1 Now on the first day of the week Mary Mag’dalene came to the tomb early, while it was still dark, and saw that the stone had been taken away from the tomb. 2 So she ran, and went to Simon Peter and the other disciple, the one whom Jesus loved, and said to them, “They have taken the Lord out of the tomb, and we do not know where they have laid him.” 3 Peter then came out with the other disciple, and they went toward the tomb. 4 They both ran, but the other disciple outran Peter and reached the tomb first; 5 and stooping to look in, he saw the linen cloths lying there, but he did not go in. 6 Then Simon Peter came, following him, and went into the tomb; he saw the linen cloths lying, 7 and the napkin, which had been on his head, not lying with the linen cloths but rolled up in a place by itself. 8 Then the other disciple, who reached the tomb first, also went in, and he saw and believed; 9 for as yet they did not know the scripture, that he must rise from the dead.
Meditation: Early Sunday morning the women went to the tomb to pay their last tribute to a dead body. The disciples thought that everything had finished in tragedy. Neither were ready to see an empty tomb and hear the angel’s message, Why do you seek the living among the dead (Luke 24:5)? Mary Magdalene is the first to report the startling news of the empty tomb! She assumed that Jesus’ body had been stolen! She was not yet prepared to meet the risen Lord who would reveal himself to her while she later lingered in the garden near the tomb (John 20:11-18).
What is the significance of the stone being rolled away? It would have taken several people to roll away such a stone. And besides, the sealed tomb had been guarded by soldiers! This is clearly the first sign of the resurrection. Bede, a church father from the 8th century, comments: “[The angel] rolled back the stone not to throw open a way for our Lord to come forth, but to provide evidence to people that he had already come forth. As the virgin’s womb was closed, so the sepulcher was closed, yet he entered the world through her closed womb, and so he left the world through the closed sepulcher.” (From Homilies on the Gospels 2,7,24) Another church father remarked: “To behold the resurrection, the stone must first be rolled away from our hearts” (Peter Chrysologus, 5th century). It is significant that the disciples had to first deal with the empty tomb before they could come to grips with the fact that scripture had foretold that Jesus would die for our sins and then rise triumphant. They disbelieved until they saw the empty tomb.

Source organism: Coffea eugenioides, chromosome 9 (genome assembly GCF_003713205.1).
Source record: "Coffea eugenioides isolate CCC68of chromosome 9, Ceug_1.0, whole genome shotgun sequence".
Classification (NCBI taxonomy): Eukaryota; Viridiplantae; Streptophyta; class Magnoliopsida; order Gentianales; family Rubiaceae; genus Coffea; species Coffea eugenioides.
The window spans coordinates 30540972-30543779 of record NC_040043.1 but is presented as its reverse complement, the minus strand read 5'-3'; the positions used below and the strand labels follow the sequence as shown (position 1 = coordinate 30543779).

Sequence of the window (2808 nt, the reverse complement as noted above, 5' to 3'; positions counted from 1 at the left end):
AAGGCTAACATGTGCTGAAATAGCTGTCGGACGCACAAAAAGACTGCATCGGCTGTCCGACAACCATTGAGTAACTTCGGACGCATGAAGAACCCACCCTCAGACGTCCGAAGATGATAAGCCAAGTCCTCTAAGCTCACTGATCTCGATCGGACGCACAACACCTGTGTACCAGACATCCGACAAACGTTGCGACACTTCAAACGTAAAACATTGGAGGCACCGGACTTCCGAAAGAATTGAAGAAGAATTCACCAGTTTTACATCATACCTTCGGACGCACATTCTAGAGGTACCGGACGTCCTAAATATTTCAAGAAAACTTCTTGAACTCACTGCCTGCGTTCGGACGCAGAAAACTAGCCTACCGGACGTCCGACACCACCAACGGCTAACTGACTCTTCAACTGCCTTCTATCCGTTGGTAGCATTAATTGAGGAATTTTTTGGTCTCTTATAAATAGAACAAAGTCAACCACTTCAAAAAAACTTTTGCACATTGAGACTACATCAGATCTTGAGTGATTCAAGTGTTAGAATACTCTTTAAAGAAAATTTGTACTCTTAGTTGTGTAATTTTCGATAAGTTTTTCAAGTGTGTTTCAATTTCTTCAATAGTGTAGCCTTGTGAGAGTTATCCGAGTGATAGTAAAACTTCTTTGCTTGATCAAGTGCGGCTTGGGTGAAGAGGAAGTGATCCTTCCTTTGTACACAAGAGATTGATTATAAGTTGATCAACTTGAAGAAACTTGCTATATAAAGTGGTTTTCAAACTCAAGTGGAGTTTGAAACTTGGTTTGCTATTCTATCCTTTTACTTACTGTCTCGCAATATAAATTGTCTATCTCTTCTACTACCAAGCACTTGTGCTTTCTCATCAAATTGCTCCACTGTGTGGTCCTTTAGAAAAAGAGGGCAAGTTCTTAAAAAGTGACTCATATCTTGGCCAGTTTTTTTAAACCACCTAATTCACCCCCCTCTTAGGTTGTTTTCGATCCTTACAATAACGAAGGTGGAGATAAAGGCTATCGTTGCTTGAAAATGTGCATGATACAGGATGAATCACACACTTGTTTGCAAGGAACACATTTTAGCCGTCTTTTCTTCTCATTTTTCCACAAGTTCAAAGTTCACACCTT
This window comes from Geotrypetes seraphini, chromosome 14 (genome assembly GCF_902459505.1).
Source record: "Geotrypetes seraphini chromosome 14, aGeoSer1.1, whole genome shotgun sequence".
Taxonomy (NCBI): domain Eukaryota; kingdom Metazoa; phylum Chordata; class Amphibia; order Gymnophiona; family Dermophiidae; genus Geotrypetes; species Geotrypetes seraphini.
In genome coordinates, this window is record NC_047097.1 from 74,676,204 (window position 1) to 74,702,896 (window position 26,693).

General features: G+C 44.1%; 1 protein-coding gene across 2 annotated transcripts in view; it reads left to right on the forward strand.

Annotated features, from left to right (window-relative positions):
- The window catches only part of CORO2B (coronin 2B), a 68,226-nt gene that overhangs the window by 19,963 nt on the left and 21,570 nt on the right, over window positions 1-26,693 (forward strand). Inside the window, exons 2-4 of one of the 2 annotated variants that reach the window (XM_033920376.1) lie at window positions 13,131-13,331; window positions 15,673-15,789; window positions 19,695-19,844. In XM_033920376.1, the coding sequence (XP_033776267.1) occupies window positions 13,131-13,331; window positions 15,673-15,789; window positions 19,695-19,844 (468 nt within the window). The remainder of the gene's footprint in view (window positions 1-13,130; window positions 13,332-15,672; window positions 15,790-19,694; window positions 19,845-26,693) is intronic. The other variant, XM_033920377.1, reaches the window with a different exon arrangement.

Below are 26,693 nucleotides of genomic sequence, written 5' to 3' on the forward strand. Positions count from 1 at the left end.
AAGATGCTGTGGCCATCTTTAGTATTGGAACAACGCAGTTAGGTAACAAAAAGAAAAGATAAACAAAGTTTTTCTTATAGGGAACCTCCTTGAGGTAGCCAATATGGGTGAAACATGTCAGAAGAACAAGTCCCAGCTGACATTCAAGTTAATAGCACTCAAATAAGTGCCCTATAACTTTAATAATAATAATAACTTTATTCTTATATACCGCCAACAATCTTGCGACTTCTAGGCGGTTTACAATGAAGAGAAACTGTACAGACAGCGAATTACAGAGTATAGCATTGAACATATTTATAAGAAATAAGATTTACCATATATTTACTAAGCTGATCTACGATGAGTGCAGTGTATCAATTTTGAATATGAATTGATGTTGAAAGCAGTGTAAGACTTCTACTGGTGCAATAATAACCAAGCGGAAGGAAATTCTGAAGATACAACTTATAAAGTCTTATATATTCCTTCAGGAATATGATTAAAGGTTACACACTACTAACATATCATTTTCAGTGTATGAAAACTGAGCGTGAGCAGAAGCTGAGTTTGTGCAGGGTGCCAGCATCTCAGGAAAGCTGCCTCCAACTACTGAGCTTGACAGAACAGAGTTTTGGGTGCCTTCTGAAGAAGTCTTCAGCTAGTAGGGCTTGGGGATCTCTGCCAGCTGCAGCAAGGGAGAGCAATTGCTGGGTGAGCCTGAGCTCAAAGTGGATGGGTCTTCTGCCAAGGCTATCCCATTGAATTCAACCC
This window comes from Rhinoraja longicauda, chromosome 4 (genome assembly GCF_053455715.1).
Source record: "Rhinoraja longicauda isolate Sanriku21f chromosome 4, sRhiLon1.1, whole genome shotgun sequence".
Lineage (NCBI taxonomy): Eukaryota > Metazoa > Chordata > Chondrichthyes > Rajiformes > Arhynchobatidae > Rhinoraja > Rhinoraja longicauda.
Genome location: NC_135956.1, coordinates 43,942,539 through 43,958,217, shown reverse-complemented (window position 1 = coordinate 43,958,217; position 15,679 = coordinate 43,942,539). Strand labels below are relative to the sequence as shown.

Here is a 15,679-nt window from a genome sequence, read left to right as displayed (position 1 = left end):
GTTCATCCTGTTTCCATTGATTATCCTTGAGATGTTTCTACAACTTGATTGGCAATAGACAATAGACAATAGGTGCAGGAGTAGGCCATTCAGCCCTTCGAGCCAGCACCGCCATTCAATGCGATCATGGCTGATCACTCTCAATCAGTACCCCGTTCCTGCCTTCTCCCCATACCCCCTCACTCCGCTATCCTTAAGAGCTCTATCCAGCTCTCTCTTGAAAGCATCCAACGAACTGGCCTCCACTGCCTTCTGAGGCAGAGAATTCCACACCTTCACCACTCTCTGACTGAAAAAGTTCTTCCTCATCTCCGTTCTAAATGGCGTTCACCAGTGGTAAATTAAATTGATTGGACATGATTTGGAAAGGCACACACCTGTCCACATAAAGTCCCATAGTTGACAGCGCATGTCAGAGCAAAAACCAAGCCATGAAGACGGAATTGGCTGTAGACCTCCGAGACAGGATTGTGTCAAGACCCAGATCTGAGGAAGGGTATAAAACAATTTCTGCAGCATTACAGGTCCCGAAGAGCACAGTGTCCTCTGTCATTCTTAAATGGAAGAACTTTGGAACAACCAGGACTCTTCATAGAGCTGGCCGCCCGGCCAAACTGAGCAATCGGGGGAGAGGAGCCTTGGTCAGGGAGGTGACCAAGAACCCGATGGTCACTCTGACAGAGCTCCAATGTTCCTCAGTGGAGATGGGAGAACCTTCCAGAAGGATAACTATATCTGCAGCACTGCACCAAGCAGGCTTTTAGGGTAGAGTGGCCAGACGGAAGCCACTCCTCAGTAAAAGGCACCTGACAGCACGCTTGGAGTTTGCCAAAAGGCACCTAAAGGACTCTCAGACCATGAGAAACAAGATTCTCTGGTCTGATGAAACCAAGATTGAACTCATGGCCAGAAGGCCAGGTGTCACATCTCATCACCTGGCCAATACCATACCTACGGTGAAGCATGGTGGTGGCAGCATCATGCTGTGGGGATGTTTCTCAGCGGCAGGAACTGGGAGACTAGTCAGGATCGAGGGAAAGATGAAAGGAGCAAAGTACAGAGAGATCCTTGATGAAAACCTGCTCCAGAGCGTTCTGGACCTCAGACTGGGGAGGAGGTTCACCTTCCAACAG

John, the beloved disciple of Jesus, wrote his gospel as an eye-witness of the Word of God who became flesh and dwelt among us, and who died and rose for our salvation. John was the only apostle, along with the women who stood with Jesus at the foot of the cross, who witnessed Jesus’ death on Good Friday. Now John is the first of the apostles, along with Peter, to see the empty tomb on Easter Sunday morning, after the women returned and gave their report. What did John see in the tomb that led him to believe in the resurrection of Jesus? It was certainly not a dead body. The dead body of Jesus would have disproven the resurrection and made his death a tragic conclusion to a glorious career as a great teacher and miracle worker. When John saw the empty tomb he must have recalled Jesus’ prophecy that he would rise again after three days. Through the gift of faith John realized that no tomb on earth could contain the Lord and giver of life.
John in his first epistle testifies: What we have seen, heard, and touched we proclaim as the word of life which existed “from the beginning” (1 John 1:1-4). John bears witness to what has existed from all eternity. This “word of life” is Jesus the word incarnate, but also Jesus as the word announced by the prophets and Jesus the word now preached throughout the Christian church for all ages to come. One thing is certain, if Jesus had not risen from the dead and appeared to his disciples, we would never have heard of him. Nothing else could have changed sad and despairing men and women into people radiant with joy and courage. The reality of the resurrection is the central fact of the Christian faith. Through the gift of the Holy Spirit, the Lord gives us “eyes of faith” to know him and the power of his resurrection. The greatest joy we can have is to encounter the living Lord and to know him personally. Do you celebrate the feast of Easter with joy and thanksgiving for the victory which Jesus has won for you over sin and death?
“Lord Jesus Christ, you have triumphed over the grave and you have won new life for us. Give me the eyes of faith to see you in your glory. Help me to draw near to you and to grow in the knowledge of your great love and victory over sin and death.”
Psalm 118:1-2, 16-17,22-23
1 O give thanks to the LORD, for he is good; his steadfast love endures for ever!
2 Let Israel say, “His steadfast love endures for ever.”
16 the right hand of the LORD is exalted, the right hand of the LORD does valiantly!”
17 I shall not die, but I shall live, and recount the deeds of the LORD.
22 The stone which the builders rejected has become the head of the corner.
23 This is the LORD’s doing; it is marvelous in our eyes.